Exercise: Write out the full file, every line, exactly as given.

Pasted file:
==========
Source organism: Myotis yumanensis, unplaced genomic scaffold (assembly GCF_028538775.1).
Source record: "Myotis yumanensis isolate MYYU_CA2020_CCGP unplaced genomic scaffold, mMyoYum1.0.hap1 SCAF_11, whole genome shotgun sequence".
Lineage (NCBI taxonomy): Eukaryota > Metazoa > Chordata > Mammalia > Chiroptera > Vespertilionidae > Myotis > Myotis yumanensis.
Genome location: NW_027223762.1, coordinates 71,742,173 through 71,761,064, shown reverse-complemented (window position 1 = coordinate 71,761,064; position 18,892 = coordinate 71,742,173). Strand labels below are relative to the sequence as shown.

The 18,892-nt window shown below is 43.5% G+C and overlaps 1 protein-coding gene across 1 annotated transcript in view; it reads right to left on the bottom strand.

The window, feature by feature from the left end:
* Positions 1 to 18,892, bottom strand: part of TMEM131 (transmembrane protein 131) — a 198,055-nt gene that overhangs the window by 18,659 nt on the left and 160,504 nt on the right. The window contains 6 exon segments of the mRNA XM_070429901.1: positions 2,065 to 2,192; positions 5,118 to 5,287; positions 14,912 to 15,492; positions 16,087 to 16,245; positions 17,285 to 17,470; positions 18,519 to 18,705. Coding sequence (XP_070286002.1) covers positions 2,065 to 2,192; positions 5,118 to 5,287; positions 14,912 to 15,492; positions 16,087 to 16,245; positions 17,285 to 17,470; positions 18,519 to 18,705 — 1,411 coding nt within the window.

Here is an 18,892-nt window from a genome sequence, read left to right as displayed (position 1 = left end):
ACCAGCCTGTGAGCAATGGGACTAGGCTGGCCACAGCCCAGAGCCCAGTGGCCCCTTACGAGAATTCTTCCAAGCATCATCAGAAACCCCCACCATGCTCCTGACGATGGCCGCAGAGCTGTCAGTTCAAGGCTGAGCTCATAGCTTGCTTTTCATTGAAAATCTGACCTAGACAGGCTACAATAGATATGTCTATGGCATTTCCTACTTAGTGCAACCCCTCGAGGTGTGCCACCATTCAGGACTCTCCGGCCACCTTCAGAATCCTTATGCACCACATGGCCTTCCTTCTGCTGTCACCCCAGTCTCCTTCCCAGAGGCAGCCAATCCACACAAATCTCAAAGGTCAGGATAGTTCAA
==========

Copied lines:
Source organism: Myotis yumanensis, unplaced genomic scaffold (assembly GCF_028538775.1).
Source record: "Myotis yumanensis isolate MYYU_CA2020_CCGP unplaced genomic scaffold, mMyoYum1.0.hap1 SCAF_11, whole genome shotgun sequence".
Lineage (NCBI taxonomy): Eukaryota > Metazoa > Chordata > Mammalia > Chiroptera > Vespertilionidae > Myotis > Myotis yumanensis.
Genome location: NW_027223762.1, coordinates 71,742,173 through 71,761,064, shown reverse-complemented (window position 1 = coordinate 71,761,064; position 18,892 = coordinate 71,742,173). Strand labels below are relative to the sequence as shown.

The 18,892-nt window shown below is 43.5% G+C and overlaps 1 protein-coding gene across 1 annotated transcript in view; it reads right to left on the bottom strand.

The window, feature by feature from the left end:
* Positions 1 to 18,892, bottom strand: part of TMEM131 (transmembrane protein 131) — a 198,055-nt gene that overhangs the window by 18,659 nt on the left and 160,504 nt on the right. The window contains 6 exon segments of the mRNA XM_070429901.1: positions 2,065 to 2,192; positions 5,118 to 5,287; positions 14,912 to 15,492; positions 16,087 to 16,245; positions 17,285 to 17,470; positions 18,519 to 18,705. Coding sequence (XP_070286002.1) covers positions 2,065 to 2,192; positions 5,118 to 5,287; positions 14,912 to 15,492; positions 16,087 to 16,245; positions 17,285 to 17,470; positions 18,519 to 18,705 — 1,411 coding nt within the window.

Here is an 18,892-nt window from a genome sequence, read left to right as displayed (position 1 = left end):
ACCAGCCTGTGAGCAATGGGACTAGGCTGGCCACAGCCCAGAGCCCAGTGGCCCCTTACGAGAATTCTTCCAAGCATCATCAGAAACCCCCACCATGCTCCTGACGATGGCCGCAGAGCTGTCAGTTCAAGGCTGAGCTCATAGCTTGCTTTTCATTGAAAATCTGACCTAGACAGGCTACAATAGATATGTCTATGGCATTTCCTACTTAGTGCAACCCCTCGAGGTGTGCCACCATTCAGGACTCTCCGGCCACCTTCAGAATCCTTATGCACCACATGGCCTTCCTTCTGCTGTCACCCCAGTCTCCTTCCCAGAGGCAGCCAATCCACACAAATCTCAAAGGTCAGGATAGTTCAA